Sailing to the Land of Shrimp

This piquant dish provides a perfect meal after an overnight trek offshore.
Michele Boulay relaxes on the deck of Simple Life. Courtesy Michele Boulay

The overnight passage offshore began, as usual, with­ ­exuberance. We were off! As the day wore on, time slowed. We relaxed. The dark of night descended. I was on watch in the cockpit of Simple Life, our Island Packet 37, while my husband, Joe, rested below. As we surged forward into blackness, my mind wandered. Besides imagining plowing into a snoozing whale or striking a submerged container, I was ­contemplating something pleasant: fresh shrimp.

We’d departed Port Royal Island, South Carolina, that morning, bound for St. Marys Inlet at the Georgia-Florida border and, ultimately, Fernandina Beach. Now we were fast approaching what I call the “land of shrimp.” It’s a hub where, thanks to the commercial boats plying the waters day and night, you can find an abundance of the freshest, finest shrimp you’ve ever tasted. 

During seasonal migrations south from our home port of Pawtuxet Cove, Rhode Island, we’ve logged numerous overnight passages. The Intracoastal Waterway is one of the most popular routes south from New England, but we’ve learned over the years that sailing offshore, while sometimes tiring, is generally less stressful. Especially in the Georgia marshes along the ICW, shoals abound, requiring constant vigilance with charts and at the helm to avoid groundings. Offshore, we have plenty of water.

The sun was rising as we approached the border. From my perch at the helm, sunrise was a welcome sight. Joe got up and prepared to take his watch, and I steered Simple Life west toward the inlet. Conditions overnight had been manageable, but now we had a stronger breeze. Seas began building just as Joe appeared, to take the helm. Soon, a large following sea ushered Simple Life down each wave toward the inlet. 

I spotted three local shrimp boats ­already plying the waters at daybreak, and thought about that night’s dinner: shrimp Mozambique. I’d first sampled this delicious dish in Portuguese restaurants in Fall River and New Bedford, Massachusetts, not far from our home port. I loved it so much that it inspired me to make my own version.

The last couple of miles into the inlet seemed to take hours. After a well-earned nap, I spent the early afternoon zipping ashore in the dingy, headed for Atlantic Seafood Fish Market. 

Located directly on the shrimp-boat docks, it has some of the freshest shrimp on the Eastern Seaboard. The crustaceans I bought probably were swimming beside us as we aimed for the inlet that morning.

This recipe, rooted in the former Portuguese colony of Mozambique in East Africa, is rich with spices and flavor. I’ve shared it with many cruising friends who now regard it as their go-to recipe for entertaining guests aboard, or whenever they’re lucky enough to find fresh shrimp.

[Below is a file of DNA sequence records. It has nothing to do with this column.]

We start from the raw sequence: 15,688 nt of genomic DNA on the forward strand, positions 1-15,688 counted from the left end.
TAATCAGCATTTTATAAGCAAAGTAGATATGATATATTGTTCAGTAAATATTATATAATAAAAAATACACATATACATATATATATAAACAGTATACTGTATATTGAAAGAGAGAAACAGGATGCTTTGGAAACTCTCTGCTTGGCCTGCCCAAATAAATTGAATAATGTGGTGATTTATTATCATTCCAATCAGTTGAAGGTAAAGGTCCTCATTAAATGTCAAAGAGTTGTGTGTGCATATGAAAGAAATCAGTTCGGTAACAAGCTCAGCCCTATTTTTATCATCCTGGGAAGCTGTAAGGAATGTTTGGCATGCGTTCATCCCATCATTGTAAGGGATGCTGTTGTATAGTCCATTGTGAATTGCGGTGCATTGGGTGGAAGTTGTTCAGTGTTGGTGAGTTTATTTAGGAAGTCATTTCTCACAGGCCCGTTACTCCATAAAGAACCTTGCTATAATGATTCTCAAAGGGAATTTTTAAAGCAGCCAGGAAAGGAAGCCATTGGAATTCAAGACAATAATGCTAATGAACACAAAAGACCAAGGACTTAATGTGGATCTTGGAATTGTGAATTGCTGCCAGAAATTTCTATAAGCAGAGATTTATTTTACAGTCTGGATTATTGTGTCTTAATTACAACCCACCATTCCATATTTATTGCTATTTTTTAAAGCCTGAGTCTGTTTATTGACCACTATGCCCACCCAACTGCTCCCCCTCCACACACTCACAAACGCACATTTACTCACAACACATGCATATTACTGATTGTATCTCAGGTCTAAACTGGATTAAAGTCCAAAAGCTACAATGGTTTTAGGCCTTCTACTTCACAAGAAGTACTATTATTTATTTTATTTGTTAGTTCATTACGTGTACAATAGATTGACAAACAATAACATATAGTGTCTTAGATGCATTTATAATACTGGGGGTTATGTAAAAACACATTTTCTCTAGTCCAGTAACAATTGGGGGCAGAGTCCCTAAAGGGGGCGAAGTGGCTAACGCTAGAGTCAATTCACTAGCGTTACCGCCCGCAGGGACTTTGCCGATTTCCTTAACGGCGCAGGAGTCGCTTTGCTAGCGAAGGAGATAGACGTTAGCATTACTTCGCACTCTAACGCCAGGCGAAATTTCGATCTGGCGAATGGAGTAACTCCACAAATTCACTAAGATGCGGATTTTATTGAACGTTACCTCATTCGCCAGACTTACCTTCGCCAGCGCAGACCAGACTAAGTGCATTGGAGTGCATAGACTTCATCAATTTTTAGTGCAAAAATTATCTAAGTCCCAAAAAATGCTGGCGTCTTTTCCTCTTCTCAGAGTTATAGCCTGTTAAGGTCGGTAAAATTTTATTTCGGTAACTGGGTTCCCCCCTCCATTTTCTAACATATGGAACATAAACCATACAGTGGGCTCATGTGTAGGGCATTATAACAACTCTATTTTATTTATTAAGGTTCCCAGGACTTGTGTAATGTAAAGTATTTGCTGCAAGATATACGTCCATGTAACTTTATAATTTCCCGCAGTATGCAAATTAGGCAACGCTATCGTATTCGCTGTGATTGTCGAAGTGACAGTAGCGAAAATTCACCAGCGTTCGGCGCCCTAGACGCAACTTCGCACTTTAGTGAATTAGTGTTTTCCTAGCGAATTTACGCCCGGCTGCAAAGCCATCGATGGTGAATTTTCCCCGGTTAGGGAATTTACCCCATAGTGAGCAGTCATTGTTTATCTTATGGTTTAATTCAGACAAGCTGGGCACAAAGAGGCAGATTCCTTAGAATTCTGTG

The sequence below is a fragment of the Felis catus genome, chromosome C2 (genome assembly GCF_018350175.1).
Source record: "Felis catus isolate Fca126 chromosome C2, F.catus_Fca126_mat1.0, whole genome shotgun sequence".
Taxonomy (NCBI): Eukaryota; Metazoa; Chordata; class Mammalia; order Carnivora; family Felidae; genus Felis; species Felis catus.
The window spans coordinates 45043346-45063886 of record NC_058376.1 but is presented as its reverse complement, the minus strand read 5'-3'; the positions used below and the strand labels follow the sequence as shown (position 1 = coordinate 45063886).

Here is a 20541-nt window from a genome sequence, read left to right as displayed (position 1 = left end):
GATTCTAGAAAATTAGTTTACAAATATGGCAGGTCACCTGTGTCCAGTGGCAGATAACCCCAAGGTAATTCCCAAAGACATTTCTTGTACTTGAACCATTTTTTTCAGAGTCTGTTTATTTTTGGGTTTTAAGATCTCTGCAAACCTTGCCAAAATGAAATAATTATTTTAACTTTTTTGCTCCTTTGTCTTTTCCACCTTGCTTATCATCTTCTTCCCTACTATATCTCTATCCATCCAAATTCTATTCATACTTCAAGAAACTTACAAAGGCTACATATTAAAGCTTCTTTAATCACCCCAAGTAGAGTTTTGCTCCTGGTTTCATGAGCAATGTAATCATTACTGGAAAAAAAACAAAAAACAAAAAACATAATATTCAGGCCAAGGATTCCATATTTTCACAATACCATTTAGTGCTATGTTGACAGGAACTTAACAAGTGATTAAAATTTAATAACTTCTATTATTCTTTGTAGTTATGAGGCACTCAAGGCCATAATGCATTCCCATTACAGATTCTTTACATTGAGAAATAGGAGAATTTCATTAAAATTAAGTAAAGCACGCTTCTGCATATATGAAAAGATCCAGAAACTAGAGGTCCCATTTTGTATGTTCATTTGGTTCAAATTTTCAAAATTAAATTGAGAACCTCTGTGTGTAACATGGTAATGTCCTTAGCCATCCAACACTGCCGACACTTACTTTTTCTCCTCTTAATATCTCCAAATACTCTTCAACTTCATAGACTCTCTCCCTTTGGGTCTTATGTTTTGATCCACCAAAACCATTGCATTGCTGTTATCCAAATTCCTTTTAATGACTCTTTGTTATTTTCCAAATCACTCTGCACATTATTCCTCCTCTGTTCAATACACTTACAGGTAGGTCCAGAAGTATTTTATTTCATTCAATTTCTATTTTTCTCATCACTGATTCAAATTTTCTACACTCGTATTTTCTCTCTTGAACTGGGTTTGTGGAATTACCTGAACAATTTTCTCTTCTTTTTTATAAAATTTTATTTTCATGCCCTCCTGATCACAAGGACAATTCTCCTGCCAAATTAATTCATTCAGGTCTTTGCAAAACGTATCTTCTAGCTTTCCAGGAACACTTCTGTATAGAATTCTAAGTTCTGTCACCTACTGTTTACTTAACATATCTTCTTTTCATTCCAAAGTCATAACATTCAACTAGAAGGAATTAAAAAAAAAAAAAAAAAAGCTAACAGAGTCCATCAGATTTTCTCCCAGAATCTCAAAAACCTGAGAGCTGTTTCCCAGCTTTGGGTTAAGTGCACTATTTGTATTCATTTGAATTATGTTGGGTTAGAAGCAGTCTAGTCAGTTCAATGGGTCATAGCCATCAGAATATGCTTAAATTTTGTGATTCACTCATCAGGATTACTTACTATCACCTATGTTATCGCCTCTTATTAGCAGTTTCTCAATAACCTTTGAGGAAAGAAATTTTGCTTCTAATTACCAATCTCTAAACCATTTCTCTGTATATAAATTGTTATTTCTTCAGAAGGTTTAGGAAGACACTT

Shrimp Mozambique (serves 2)

shrimp Mozambique on a serving dish
Shrimp Mozambique Lynda Morris Childress
  • 1 packet Sazón Goya con Azafran or 1½ tsp. homemade shrimp spice mix (see below) 
  • 3 cloves garlic, minced 
  • ¼-½ tsp. crushed red pepper, or to taste
  • ½ tsp. salt, kosher if possible
  • ¼ tsp. pepper, or to taste
  • 1 2-14 medium or large fresh shrimp, peeled and deveined*
  • 3-4 threads saffron 
  • ½ cup beer 
  • 1½ Tbsp. butter 
  • 1 Tbsp. olive oil 
  • 1 medium or large sweet onion, chopped finely 
  • 1½ Tbsp. freshly chopped parsley, or 1 Tbsp. dried 
  • 1½ tsp. additional butter
  • 1 Tbsp. cornstarch dissolved in ½ cup cold water 
  • 3 green onions, sliced for garnish 
  • * Frozen shrimp, thawed, can be substituted. 

In a small mixing bowl, combine either Sazón Goya or 1½ tsp. homemade spice mix with garlic, red pepper, salt and pepper. Mix with a fork and set aside. 

If using fresh shrimp, sprinkle with salt and pepper, and set aside. If using frozen shrimp, skip the salt. 

Immerse saffron threads in beer, and set aside.

In a large saute pan, heat 1½ Tbsp. butter and the olive oil until melted. Add onion, and cook over medium heat until translucent. Add spice-garlic-red pepper mixture. Cook while stirring, 1 to 2 minutes. Add the beer with infused saffron, bring to a boil, and ­reduce for 2 minutes. 

Add the shrimp, parsley and remaining butter. When shrimp have begun to curl and turn pink, remove them to a bowl, then cover. 

Add cornstarch-water mixture to the pan, stirring constantly until the sauce is ­thickened. Return the shrimp to the sauce. Stir until warmed. 

Serve immediately over rice. Garnish with green onions and additional chopped parsley.

Homemade Shrimp Spice Mix

If not using Sazón Goya, mix together in advance: 1 Tbsp. each of ground coriander, ground cumin, turmeric, garlic powder, and kosher salt with 2 tsp. ground oregano and 1 tsp. ground black pepper. Save extra for future use.

Cook’s Note: If you’re doubling this recipe, do not add more Sazón Goya or spice mix. 

Prep time: 45 minutes
Difficulty: Easy
Can be made: At anchor